New system should be easier for school district

Power School promises to put more information for teachers, students, parents at fingertips and on demand


Buzz Brazeau

INDEPENDENCE — A new computer system at the Central School District should make getting information about students easier and faster.

The district is moving from eSchool to Power School, a new student information system that will allow teachers, parents, administers and staff access to records in minutes rather than weeks, Superintendent Buzz Brazeau said.

“There are a couple things that are beneficial to us (in the new system),” Brazeau said. “Instead of having information stored in different places, it will all be in one place.”

With the old system, it was difficult to hold people accountable about how students were performing because information was stored in many different places, Brazeau said.

“Part of the information was here, part was there,” he said. “All of that is something you need to be able to look at.”

Power School also has better parent access, Brazeau said.

“If I’m a parent and have a student in elementary, middle and at the high school, I can log on and see all three students at one time,” he said. “It can translate some things in 19 different languages.”

The new program will cost more initially, but after five years it will be less expensive that eSchool, Brazeau said.

“That initial cost, transition and training are one-time costs,” he said.

With the new program, which will be managed locally rather than through the Willamette Education Service District, the gradebook will be standards-based, Brazeau said.

“As you see more and more working toward a standard or proving that I met a standard, gradebooks are becoming more and more based on standards,” he said. “So we needed a gradebook that was more friendly, based on standards.”

The system also will make it easier for teachers to access individual educational plans (IEP), Brazeau said.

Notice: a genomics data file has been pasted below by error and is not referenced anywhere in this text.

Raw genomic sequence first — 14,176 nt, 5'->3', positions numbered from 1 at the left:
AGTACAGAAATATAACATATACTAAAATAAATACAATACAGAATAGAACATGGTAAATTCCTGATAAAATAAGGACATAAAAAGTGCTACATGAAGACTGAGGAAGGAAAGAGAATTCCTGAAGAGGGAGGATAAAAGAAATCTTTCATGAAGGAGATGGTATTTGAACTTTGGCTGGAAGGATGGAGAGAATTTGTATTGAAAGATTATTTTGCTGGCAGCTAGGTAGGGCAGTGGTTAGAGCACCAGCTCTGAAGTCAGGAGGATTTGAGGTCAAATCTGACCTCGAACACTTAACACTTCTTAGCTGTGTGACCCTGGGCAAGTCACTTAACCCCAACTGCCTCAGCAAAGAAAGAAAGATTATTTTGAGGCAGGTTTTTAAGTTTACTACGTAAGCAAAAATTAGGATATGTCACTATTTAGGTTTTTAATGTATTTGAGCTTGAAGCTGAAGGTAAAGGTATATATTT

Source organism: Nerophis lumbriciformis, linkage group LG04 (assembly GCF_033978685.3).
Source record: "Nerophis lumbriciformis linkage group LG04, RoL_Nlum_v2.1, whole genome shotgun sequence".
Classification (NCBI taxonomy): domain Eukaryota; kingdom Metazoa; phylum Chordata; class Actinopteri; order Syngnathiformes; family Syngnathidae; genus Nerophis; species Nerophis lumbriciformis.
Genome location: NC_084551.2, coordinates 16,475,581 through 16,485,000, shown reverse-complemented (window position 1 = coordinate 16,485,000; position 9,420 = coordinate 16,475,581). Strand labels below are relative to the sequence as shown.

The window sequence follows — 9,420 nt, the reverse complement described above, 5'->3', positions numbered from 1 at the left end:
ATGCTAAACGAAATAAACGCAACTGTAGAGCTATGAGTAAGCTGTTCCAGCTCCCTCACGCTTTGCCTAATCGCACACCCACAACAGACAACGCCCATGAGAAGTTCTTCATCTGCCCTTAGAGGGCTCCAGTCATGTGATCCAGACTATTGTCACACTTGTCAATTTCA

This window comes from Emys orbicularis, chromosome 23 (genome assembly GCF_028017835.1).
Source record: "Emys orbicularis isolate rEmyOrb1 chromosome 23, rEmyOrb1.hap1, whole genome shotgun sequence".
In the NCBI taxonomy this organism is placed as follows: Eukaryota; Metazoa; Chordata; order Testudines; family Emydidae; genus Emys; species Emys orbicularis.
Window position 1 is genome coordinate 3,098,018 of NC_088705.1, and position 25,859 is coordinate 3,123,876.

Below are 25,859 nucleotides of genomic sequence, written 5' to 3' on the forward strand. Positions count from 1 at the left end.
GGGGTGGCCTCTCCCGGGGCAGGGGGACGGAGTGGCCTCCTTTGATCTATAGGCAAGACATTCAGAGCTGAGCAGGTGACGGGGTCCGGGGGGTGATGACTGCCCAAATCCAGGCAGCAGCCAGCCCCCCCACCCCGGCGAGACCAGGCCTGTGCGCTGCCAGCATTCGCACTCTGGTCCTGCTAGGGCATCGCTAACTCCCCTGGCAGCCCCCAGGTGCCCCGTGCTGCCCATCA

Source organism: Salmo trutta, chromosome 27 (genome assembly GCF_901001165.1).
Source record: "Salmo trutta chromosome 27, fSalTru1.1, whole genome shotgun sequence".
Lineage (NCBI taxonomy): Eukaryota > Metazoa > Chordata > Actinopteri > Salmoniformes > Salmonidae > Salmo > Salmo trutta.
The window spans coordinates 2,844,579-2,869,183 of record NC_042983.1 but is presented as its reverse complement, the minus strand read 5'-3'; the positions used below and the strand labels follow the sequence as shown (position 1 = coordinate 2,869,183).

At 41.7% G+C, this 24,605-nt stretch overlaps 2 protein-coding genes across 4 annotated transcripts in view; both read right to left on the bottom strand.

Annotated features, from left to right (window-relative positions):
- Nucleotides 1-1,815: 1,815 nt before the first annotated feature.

“With our current system, if I’m a special education teacher and you’re teaching one of my kids, I have to get you a copy of the IEP,” Brazeau said.

At the elementary level, that isn’t so difficult. But as students move to the high school, it can get more time consuming, he said.

With Power School, the IEP electronically follows the student, Brazeau said.

“A single sign-in gives you access to all the information,” he said. In addition to an IEP, any medical notes or other information about the student — such as a peanut allergy or a restraining order — is all accessible for teachers.

Power School also gives the district a way to help provide details to the Central Health and Wellness Center. Nurses and staff at the medical clinic will be able to easily identify students whose parents have opted them out of getting care, Brazeau said.

“I think there’s some real benefit to us to be able to get the information (quickly), package it in a way that we want to package it, and have it available to us at request,” Brazeau said.

Teachers, administrators and classified staff will train on the new system throughout the month of August. It should be ready to go before school starts, Brazeau said.

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